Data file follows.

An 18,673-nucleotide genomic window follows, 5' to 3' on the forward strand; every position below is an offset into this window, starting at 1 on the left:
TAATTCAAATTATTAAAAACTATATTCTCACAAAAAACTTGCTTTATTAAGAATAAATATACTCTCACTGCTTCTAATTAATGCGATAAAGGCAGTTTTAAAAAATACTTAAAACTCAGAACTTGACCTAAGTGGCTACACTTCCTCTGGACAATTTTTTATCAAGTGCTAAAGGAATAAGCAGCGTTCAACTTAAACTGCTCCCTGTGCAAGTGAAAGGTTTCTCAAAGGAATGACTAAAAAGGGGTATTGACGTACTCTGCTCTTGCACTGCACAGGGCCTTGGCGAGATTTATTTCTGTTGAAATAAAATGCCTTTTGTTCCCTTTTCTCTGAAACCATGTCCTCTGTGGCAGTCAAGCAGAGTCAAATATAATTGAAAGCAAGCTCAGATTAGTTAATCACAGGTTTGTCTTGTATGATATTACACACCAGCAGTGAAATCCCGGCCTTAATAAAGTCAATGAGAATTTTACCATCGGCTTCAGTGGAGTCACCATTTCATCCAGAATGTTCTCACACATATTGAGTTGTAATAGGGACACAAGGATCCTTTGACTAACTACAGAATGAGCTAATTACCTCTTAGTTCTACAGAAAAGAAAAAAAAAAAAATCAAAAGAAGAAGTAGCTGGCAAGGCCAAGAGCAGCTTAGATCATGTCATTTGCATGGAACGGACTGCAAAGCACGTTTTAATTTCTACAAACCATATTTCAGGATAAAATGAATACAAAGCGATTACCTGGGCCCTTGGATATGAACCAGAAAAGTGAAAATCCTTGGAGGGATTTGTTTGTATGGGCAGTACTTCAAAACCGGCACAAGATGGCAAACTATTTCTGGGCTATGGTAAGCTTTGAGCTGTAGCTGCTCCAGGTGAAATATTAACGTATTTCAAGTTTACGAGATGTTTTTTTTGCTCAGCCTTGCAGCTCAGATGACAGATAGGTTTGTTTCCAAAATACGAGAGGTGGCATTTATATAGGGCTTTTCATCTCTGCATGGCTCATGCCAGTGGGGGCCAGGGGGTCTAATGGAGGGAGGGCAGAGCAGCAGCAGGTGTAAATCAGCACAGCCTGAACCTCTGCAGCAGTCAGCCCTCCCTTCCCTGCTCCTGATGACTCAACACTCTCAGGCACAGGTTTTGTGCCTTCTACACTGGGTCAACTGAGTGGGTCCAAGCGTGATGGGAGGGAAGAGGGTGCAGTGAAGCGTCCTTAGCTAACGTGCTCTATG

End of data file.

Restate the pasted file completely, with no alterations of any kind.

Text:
An 18,673-nucleotide genomic window follows, 5' to 3' on the forward strand; every position below is an offset into this window, starting at 1 on the left:
TAATTCAAATTATTAAAAACTATATTCTCACAAAAAACTTGCTTTATTAAGAATAAATATACTCTCACTGCTTCTAATTAATGCGATAAAGGCAGTTTTAAAAAATACTTAAAACTCAGAACTTGACCTAAGTGGCTACACTTCCTCTGGACAATTTTTTATCAAGTGCTAAAGGAATAAGCAGCGTTCAACTTAAACTGCTCCCTGTGCAAGTGAAAGGTTTCTCAAAGGAATGACTAAAAAGGGGTATTGACGTACTCTGCTCTTGCACTGCACAGGGCCTTGGCGAGATTTATTTCTGTTGAAATAAAATGCCTTTTGTTCCCTTTTCTCTGAAACCATGTCCTCTGTGGCAGTCAAGCAGAGTCAAATATAATTGAAAGCAAGCTCAGATTAGTTAATCACAGGTTTGTCTTGTATGATATTACACACCAGCAGTGAAATCCCGGCCTTAATAAAGTCAATGAGAATTTTACCATCGGCTTCAGTGGAGTCACCATTTCATCCAGAATGTTCTCACACATATTGAGTTGTAATAGGGACACAAGGATCCTTTGACTAACTACAGAATGAGCTAATTACCTCTTAGTTCTACAGAAAAGAAAAAAAAAAAAATCAAAAGAAGAAGTAGCTGGCAAGGCCAAGAGCAGCTTAGATCATGTCATTTGCATGGAACGGACTGCAAAGCACGTTTTAATTTCTACAAACCATATTTCAGGATAAAATGAATACAAAGCGATTACCTGGGCCCTTGGATATGAACCAGAAAAGTGAAAATCCTTGGAGGGATTTGTTTGTATGGGCAGTACTTCAAAACCGGCACAAGATGGCAAACTATTTCTGGGCTATGGTAAGCTTTGAGCTGTAGCTGCTCCAGGTGAAATATTAACGTATTTCAAGTTTACGAGATGTTTTTTTTGCTCAGCCTTGCAGCTCAGATGACAGATAGGTTTGTTTCCAAAATACGAGAGGTGGCATTTATATAGGGCTTTTCATCTCTGCATGGCTCATGCCAGTGGGGGCCAGGGGGTCTAATGGAGGGAGGGCAGAGCAGCAGCAGGTGTAAATCAGCACAGCCTGAACCTCTGCAGCAGTCAGCCCTCCCTTCCCTGCTCCTGATGACTCAACACTCTCAGGCACAGGTTTTGTGCCTTCTACACTGGGTCAACTGAGTGGGTCCAAGCGTGATGGGAGGGAAGAGGGTGCAGTGAAGCGTCCTTAGCTAACGTGCTCTATG